The article`s closing argument has some kind of vague emotional appeal that FIFA must love as their product is the passion for the game and not the economic or social realities of their event: “Back when I was a young man, I never dreamed I’d see the World Cup here,” said Brasilino Almeida, an elderly Salvador construction worker who helped build both the original Fonte Nova stadium in 1950, and, 60 years later, its modern replacement. It is a sentiment that will be echoed in Cuiabá, Manaus and beyond.” Let’s say this person did work on the original stadium construction in 1950. Assuming 13 as the minimum age to lift a hammer on a northeastern worksite in 1950, this man now at least 76 years old – and he is still working on a construction site! [ed: to clarify, I never doubted the existence of this man, but find it absurd that at both ends of his life, no labor laws are being respected. Why is he still anywhere near a construction site at 76? Trotting out a old man to marvel at the wonders that hundreds of millions of mis-managed dollars can produce hardly qualifies as a strong argument for what is happening with the World Cup]. 


In sum, the article suggests that the Brazilian World Cup is rumored to be expensive, there may be some massive White Elephants roaming the land, we can see them and have them in our sights, but let`s not kill them because they will make us feel good for the 360 minutes of football (in Manaus, Cuiaba and Natal) that we won`t be able to afford to see in person. All Brazilian cities merit federal investment in infrastructure but we know that the projects associated with the World Cup were poorly planned, hastily executed (if at all) and may not serve the long-term needs of the cities or the country. There is no redress (as the author suggests) of historically-situated cultural or economic divides in World Cup investment, especially when we take into consideration the astronomical sums being invested in Rio de Janeiro for the 2016 Olympics.


The author is keen to ignore the very criticisms that he identifies at the beginning of the article in order to sell the World Cup to an international audience. This article does not attempt to kill White Elephants, but to make them into bichos de estimação (pets).



2 comments:

Peter said...

Great critique of mainstream U.S. media's take on this important issue. What is happening in Brazil is, of course, very similar to what took place in South Africa 2010. For one specific example (there are more), read this:

http://www.footballiscominghome.info/the-hosts/cape-town-stadium/

Christopher Gaffney said...

Thanks Peter. If only the knowledge sharing networks between researchers and activists were as fluid and reproductive as those of FIFA and their "partners", we might have more success in stopping these creatures from being born. It will be an interesting post-mortem as we assess and compare Brazil 14 and SA 10...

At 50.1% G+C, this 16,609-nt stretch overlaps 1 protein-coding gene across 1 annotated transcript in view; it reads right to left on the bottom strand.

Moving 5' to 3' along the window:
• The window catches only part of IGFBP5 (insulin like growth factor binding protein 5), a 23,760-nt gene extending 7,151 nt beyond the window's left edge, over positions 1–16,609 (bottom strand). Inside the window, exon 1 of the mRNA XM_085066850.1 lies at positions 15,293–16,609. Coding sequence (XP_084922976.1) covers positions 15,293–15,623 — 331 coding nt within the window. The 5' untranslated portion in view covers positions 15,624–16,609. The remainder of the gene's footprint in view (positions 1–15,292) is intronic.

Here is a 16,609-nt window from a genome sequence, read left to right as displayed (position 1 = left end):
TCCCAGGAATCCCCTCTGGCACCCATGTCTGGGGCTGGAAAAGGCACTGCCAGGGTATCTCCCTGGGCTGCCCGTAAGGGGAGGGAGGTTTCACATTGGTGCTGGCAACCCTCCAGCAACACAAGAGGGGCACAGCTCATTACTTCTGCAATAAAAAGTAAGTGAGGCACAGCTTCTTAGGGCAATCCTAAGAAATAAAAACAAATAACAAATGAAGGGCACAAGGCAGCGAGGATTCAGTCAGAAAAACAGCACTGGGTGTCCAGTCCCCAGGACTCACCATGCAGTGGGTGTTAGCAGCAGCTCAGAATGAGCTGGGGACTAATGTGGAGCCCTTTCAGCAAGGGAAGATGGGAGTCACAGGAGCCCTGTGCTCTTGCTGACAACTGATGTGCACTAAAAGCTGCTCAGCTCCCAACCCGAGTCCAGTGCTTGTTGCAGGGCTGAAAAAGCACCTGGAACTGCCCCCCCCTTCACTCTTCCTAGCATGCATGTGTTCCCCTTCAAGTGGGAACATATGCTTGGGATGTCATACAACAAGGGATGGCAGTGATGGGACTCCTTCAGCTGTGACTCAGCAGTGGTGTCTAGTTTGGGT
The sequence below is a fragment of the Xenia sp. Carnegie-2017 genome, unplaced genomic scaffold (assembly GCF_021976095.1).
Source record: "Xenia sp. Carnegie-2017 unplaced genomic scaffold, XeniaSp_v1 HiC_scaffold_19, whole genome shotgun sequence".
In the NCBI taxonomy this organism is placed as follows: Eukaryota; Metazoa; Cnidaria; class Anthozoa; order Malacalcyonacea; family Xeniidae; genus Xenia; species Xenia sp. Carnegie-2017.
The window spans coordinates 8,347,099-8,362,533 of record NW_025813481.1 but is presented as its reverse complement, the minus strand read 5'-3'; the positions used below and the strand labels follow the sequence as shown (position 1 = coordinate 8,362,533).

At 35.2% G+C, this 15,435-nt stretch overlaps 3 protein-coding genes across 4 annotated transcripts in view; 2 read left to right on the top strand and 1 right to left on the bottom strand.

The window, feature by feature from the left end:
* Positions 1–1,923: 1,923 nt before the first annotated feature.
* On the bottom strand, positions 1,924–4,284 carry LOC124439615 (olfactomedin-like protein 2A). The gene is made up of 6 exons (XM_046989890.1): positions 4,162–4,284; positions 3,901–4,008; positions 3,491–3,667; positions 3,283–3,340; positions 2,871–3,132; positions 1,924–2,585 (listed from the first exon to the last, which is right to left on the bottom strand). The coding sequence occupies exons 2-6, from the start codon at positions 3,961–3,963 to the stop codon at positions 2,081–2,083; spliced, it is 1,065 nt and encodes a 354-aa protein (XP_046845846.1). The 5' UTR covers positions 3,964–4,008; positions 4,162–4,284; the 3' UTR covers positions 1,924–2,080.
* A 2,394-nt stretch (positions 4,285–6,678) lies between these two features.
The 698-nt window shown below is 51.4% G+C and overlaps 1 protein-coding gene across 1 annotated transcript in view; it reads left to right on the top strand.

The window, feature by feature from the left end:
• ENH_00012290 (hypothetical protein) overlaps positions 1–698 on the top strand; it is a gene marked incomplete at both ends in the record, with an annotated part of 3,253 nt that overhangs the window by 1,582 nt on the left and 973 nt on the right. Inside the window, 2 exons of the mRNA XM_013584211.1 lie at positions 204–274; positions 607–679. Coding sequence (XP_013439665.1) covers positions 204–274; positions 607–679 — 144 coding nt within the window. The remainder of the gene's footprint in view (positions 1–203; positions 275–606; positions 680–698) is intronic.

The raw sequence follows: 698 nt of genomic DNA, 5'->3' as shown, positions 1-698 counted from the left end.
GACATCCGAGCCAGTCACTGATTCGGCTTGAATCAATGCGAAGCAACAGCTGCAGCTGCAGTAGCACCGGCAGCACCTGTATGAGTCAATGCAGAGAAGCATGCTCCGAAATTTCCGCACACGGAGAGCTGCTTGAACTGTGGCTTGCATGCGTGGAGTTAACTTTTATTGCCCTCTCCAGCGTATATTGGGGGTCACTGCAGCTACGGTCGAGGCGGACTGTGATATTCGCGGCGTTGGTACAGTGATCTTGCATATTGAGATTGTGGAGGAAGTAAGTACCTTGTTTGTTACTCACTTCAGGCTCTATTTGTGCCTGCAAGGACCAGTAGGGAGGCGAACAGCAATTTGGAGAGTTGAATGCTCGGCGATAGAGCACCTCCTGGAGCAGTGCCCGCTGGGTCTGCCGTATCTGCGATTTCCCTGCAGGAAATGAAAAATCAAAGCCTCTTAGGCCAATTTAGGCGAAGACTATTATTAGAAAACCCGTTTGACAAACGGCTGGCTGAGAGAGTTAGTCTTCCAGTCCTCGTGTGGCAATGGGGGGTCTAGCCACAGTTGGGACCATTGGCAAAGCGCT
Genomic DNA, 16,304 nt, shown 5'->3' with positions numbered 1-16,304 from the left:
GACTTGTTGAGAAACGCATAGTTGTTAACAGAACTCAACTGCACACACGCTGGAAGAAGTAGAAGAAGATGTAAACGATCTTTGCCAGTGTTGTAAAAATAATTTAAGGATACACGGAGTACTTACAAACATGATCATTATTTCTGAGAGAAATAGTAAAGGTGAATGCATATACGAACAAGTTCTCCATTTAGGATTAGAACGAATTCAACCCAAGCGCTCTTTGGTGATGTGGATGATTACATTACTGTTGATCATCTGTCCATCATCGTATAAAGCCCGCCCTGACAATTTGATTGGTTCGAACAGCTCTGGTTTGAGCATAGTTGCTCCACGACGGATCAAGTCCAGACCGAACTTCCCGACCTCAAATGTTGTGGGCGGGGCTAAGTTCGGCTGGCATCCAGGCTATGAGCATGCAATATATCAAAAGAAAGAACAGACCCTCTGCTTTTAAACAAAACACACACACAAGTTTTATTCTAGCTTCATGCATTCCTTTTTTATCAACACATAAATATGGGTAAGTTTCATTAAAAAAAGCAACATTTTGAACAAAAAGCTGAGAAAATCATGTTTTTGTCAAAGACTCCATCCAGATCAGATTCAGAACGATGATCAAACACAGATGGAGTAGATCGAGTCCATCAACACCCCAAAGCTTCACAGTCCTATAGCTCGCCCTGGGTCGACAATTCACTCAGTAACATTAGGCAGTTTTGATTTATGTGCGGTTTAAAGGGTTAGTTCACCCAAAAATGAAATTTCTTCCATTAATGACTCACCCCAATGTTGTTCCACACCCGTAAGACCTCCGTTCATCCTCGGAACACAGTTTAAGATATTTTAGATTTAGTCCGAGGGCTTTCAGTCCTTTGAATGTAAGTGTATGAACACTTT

Labels

2014 World Cup Rio de Janeiro Maracanã 2016 Olympics 2016 Summer Olympics FIFA Eduardo Paes CBF Copa do Mundo 2014 Rio de Janeiro Olympics Ricardo Texeira World Cup 2014 2010 World Cup Vasco da Gama White Elephants mega-events APO UPP BRT Brazil football Flamengo Lula Orlando Silva ANT Carlos Nuzman Dilma Eike Batista Sergio Cabral violence 2007 Pan American Games Aldeia Maracana Campeonato Carioca Novo Maracanã Rio 2016 BOPE BRASIL 2016 Brasil 2014 Engenhao IOC Jerome Valcke Joao Havelange Maracana Vila Autódromo Aldo Rebelo Botafogo Corruption Henrique Meirelles Medida Provisoria Metro Revolta do Vinagre Sao Paulo Sepp Blatter World Cup 2010 forced removal stadiums Carnaval Fechadao Marcia Lins Minerao Morumbi Policia Militar Porto Maravilha Rio+20 Romario Security Walls South Africa South Africa 2010 TCU Transoeste public money public transportation slavery x-Maracana Andrew Jennings Argentina Audiencia Publica Barcelona Carvalho Hosken Comitê Popular Confederatons Cup Copa do Brasil 2010 Crisis of Capital Accumulation EMOP Elefantes Brancos FERJ Fluminense Fluminese Fonte Novo IMX Jose Marin Leonel Messi London 2012 Marcelo Freixo Maré Odebrecht Olympic Delivery Authority Perimetral Rocinha Soccerex Transcarioca bicycles consumer society debt idiocy protests transparency transportation 1995 Rugby World Cup 2004 Olympics 2015 Copa America Banco Imobiliario Barcas SA Belo Horizonte Bom Senso F.C. Brasilerao Brazil CDURP CONMEBOL Champions League. Mourinho Complexo do Alemão Copa Libertadores Cost overruns Cupula dos Povos ESPN Favela do Metro FiFA Fan Fest Istanbul 2020 Jogos Militares John Carioca Kaka Manaus McDonald's Museu do Indio Obama Olympic Village PPP Paralympics Providencia Recife Russia Salvador Soccer City Taksim Square Tatu-bola Urban Social Forum Vidigal Vila Olimpica War Xaracana cities corrupcao drugs football frangueiro futebol mafia planejamento urbano porn privitization reforms shock doctrine taxes 201 2010 Elections 2010 Vancouver Olypmics 2013 2018 World Cup 2030 Argentina / Uruguay ABRAJI AGENCO ANPUR ANT-SP Amazonia Ancelmo Gois Andrade Gutierrez Anthony Garotinho Arena Amazonia Arena Pernambucana Athens Atlético Paranaense Avenida das Americas BID Barra de Tijuca Brasil x Cote d'Iviore Brasileirão 2013 Brasilia Brasilierao Bruno Souza Bus fares COB COI COMLURB CPI CPO Cabral Caixa Economica Canal do Anil Cantagalo Celio de Barros Cesar Maia Chapeu Mangueira Chile 2015 Choque do Ordem Cidade da Copa Class One Powerboat Racing Companhia das Docas Copa do Brasil Corinthians Cuiabá Curitiba Dave Zrin David Harvey Eastwood Edge of Sports England Escola Friendenrich Expo Estadio Expo Urbano FGV Fonte Nova Gamboa Garotinho Geostadia Ghana Greek Debt Crisis Greek Olympics Hipoptopoma IMG IPHAN ISL Iniesta Internatinal Football Arena Invictus Istanbul Itaquerao Jacque Rogge Jefferson Jose Beltrame Julio Grondona Julio Lopes Julio de Lamare Knights Templar Korea Lei Geral da Copa MAR MEX Manchester United Mangabeira Unger Maracanã. Soccerex Marina da Gloria Mexico Milton Santos Molotov Cocktail Mr.Balls Neymar Nicholas Leoz Nilton Santos Olympic Flag Olympic Park Project Oscar Niemeyer Pacaembu Pan American Games Parque Olimpico Pernambuco Plano Popular Plano Popular do Maracana Plano Popular do Maracanã Play the Game Pope Porto Alegre Porto Olimpico Porto Seguro Portuguesa Praca Tiradentes Preview Projeto Morrinho Putin Qatar Quatar 2022 RSA Realengo Regis Fichtner Roberto Dinamite Russia 2018 SETRANS SMH Santa Teresa Santos Sao Raimundo Sargento Pepper Security Cameras Smart City Sochi 2014 South Korea Stormtroopers São Januário São Paulo Teargas Templars Tokyo 2020 Tropa do Elite II Turkey UFRJ/IPPUR URU USA Unidos da Tijuca United States government Urban Age Conference Via Binário Victory Team Vila Autodromo Vila Cruzeiro Vila do Pan Vilvadao Vivaldao Volta Alice Wasteland Workers' Party World Cup World Cup 2018 Xavi apartments atrazos attendance figures barrier beer bio-fuels bonde civil society comite popular copa sudamericana crack crime dengue dictatorship estadios estádios favelalógica feira livre fiador flooding freedom of information furos geral graffiti guarda municipal host city agreement identity ipanema istoe labor militarization police repression rape riots schedule school shooting security segregation social movements stadium state of exception supervia tear gas ticket prices torcidas organizadas tourism traffic tragedy trash trem-bala velodromo wikileaks xingar